To properly diagnose, treat, and prevent ITBFS, a physician should understand the biomechanics of the ankle, tibia, and knee joint that this area undergoes during a typical running gait, and how these movements dynamically affect the ITT.

Lower Leg Biomechanics with Running


Gait can be separated into two phases: the stance and swing phases. This discussion will focus on the stance phase, as it directly relates to ITBFS. During the stance phase, the foot contacts and adapts to the ground surface; during the swing phase, the leg accelerates forward and prepares for ground contact. The stance phase consists of initial contact, loading response, mid-stance, and terminal stance (33) (Figure 2). The ankle joint, tibia, and knee joint move in synchronicity during the individual stance phases, changing the lower extremity into a rigid lever for initial ground contact and toe-off, or a mobile shock absorber from loading response and into early mid stance (34).

Two tri-planar movements are particular to the ankle joint during the stance phase, supination and pronation. The ankle assumes a supinated position for stability during initial contact and in preparation for toe-off. Supination consists of calcaneal inversion (the heel is turned inwards), plantar flexion (the toes approach the ground surface) and adduction of the forefoot (the toes point toward the midline) (Figure 3). Ankle pronation occurs throughout loading response and into early mid stance, transforming the foot and ankle into a supple mobile adaptor that is efficient in absorbing ground reactive forces. Ankle pronation consists of eversion of the calcaneus (the heel turns outward), ground reactive dorsiflexion (the tibia moves forward over the foot) and abduction of the forefoot (the toes and forefoot turn away from the midline) (Figure 4) (2,35).


During initial contact the knee is flexed approximately 21 degrees (36), the ITT should be located anterior to the LFE, and the ankle is supinated (Figure 5). Throughout loading response and early midstance, the ankle pronates, the tibia internally rotates, the knee joint flexes beyond 30 degrees, and the ITT translates posterior to the LFE (Figure 6). From early midstance and continuing into terminal stance the ankle re-supinates, the tibia externally rotates and the knee re-extends (33).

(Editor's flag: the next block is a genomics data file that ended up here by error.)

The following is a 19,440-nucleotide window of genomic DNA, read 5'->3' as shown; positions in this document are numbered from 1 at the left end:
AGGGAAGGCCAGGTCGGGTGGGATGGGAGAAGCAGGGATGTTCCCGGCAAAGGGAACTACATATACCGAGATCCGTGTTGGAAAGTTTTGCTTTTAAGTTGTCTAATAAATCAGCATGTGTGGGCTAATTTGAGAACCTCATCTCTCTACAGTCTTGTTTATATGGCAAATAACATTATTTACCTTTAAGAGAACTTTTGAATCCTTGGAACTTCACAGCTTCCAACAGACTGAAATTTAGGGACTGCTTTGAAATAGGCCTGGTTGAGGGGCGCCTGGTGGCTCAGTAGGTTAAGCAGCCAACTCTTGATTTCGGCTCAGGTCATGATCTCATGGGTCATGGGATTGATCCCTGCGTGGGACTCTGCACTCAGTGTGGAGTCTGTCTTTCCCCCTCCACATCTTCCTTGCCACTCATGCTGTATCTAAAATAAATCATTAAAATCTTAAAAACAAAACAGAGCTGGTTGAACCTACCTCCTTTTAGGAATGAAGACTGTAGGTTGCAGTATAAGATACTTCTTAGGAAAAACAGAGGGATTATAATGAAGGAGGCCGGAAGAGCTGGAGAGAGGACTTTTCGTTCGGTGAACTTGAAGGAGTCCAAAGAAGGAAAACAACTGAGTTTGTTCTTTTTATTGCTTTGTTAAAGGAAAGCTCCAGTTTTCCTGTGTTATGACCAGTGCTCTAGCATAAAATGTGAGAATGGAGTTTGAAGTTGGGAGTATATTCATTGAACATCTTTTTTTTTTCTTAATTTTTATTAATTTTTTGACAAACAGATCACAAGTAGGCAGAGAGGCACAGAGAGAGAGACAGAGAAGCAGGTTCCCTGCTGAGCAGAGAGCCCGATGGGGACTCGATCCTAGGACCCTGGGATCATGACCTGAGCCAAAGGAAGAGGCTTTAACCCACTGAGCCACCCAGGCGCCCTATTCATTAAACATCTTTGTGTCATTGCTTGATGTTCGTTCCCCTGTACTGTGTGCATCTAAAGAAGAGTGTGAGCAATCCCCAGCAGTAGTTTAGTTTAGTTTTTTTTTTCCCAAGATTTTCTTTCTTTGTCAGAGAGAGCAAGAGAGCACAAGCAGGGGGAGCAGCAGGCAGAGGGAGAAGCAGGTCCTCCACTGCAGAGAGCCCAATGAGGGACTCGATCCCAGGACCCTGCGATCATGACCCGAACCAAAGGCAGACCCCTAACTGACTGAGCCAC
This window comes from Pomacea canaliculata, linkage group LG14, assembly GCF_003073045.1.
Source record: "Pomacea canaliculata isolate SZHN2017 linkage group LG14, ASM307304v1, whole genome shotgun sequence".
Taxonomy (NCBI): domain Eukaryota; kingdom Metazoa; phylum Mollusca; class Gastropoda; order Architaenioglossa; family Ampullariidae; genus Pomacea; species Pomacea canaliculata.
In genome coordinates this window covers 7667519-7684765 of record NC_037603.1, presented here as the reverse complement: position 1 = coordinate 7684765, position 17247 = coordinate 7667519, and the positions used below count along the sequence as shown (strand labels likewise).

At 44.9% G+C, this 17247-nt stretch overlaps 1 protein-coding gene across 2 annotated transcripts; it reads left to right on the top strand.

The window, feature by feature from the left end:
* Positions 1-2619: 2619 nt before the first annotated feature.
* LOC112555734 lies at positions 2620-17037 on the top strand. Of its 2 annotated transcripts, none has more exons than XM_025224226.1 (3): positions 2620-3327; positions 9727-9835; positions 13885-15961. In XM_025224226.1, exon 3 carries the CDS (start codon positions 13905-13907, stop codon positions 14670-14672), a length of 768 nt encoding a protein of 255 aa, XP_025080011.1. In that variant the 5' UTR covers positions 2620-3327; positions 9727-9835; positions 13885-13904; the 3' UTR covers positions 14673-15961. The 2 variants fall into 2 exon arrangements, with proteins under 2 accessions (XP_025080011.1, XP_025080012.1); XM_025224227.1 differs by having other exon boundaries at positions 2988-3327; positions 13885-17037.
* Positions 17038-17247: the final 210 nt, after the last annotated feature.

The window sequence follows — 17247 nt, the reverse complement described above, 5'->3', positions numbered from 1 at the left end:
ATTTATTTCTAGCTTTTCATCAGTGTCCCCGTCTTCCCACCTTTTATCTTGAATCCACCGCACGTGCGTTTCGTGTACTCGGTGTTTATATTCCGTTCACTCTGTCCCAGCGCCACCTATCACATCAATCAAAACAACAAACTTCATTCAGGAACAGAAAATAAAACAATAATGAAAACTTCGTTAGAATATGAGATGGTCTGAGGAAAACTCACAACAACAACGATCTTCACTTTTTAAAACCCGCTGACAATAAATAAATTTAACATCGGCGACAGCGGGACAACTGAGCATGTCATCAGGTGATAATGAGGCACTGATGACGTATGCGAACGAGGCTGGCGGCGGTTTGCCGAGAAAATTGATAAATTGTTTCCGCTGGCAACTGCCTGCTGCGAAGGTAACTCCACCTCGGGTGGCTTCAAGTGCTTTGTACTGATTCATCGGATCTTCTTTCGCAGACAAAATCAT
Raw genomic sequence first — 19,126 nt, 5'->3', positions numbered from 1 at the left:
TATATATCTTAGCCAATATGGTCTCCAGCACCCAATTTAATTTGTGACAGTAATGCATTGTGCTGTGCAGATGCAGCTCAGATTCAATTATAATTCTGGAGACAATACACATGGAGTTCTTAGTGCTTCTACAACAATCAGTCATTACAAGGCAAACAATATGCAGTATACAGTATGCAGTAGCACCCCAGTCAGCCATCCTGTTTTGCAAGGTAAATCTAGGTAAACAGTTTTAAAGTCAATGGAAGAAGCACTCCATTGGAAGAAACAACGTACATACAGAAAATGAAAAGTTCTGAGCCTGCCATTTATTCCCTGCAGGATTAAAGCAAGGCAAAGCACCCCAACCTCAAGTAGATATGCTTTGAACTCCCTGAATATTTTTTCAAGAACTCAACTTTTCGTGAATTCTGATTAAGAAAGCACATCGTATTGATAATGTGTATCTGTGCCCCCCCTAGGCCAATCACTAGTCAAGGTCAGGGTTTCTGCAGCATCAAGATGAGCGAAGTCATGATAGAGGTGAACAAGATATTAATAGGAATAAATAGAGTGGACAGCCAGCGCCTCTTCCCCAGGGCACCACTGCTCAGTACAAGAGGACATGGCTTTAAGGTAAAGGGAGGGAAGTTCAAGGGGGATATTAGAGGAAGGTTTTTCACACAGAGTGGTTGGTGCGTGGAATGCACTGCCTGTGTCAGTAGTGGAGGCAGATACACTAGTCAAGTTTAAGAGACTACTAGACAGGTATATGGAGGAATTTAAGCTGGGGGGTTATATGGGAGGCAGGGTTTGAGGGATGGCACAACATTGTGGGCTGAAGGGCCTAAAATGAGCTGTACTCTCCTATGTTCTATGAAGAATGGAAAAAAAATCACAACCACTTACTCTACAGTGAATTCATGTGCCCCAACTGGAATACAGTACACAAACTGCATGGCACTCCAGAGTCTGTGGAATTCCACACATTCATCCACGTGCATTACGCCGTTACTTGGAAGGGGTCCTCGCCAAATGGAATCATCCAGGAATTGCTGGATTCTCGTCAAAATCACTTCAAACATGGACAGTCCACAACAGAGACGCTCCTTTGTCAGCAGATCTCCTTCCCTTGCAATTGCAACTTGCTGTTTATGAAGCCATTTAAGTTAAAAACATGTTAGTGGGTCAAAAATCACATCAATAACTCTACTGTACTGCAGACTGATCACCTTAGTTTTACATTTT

It has been proposed that ITBFS is secondary to repetitive knee movement through an impingement zone of 30 degrees of leg flexion (9,10,17). This injury is most common in long distance runners because the activity involves repetitive leg flexion and extension approximately 800 times per mile (37,38). The onset of pain associated with ITBFS will cause an athlete to shorten his stride, thereby limiting leg flexion and minimizing friction of the ITT over the inflamed fatty tissue and periosteal layer of the LFE. This


altered gait will temporarily allow the athlete to continue running, but may exacerbate the condition. A study performed on athletes who had acute or sub-acute clinical symptoms for ITBFS revealed MRI findings of fluid accumulation in the fatty tissue deep to the ITT (17,39,40). Secondary bursa or thickening of the ITT may be more common in chronic stages of ITBFS (41).

Repetitive flexion and extension of the leg through the 30 degree impingement zone may be one risk factor; however the causes of ITBFS are multifaceted. Other risk factors include training errors and structural misalignments.

Training Errors and Risk Factors for ITBFS

Training errors are contributory to most overuse running injuries. Properly progressed training programs allow the supporting structures of the pelvis and knee to adapt to increased stresses. Inappropriately increasing the intensity, duration, and frequency of the training runs, as well as incorporating hills on the training routes too soon, may overload the supporting structures of the knee, eventually leading to injury (2,8,9,11,12).

Structural misalignments that cause altered movement patterns of the ankle, tibia and knee joint can also be contributory to ITBFS. Knee movement occurs in 3 planes of reference: the sagittal plane, frontal plane, and transverse plane. Flexion and extension of the leg occur in the sagittal plane (Figure 7A). Frontal plane movements include varus (gapping of the lateral aspect of the knee joint) (Figure 7B), as well as adduction of the lower extremity towards the midline. Internal rotation of the tibia on the fixed femur takes place in the transverse plane (Figure 7C). Excessive repetitive movement patterns of the knee occurring in the sagittal, frontal, and transverse planes are risk factors for ITBFS (17,18,20,21).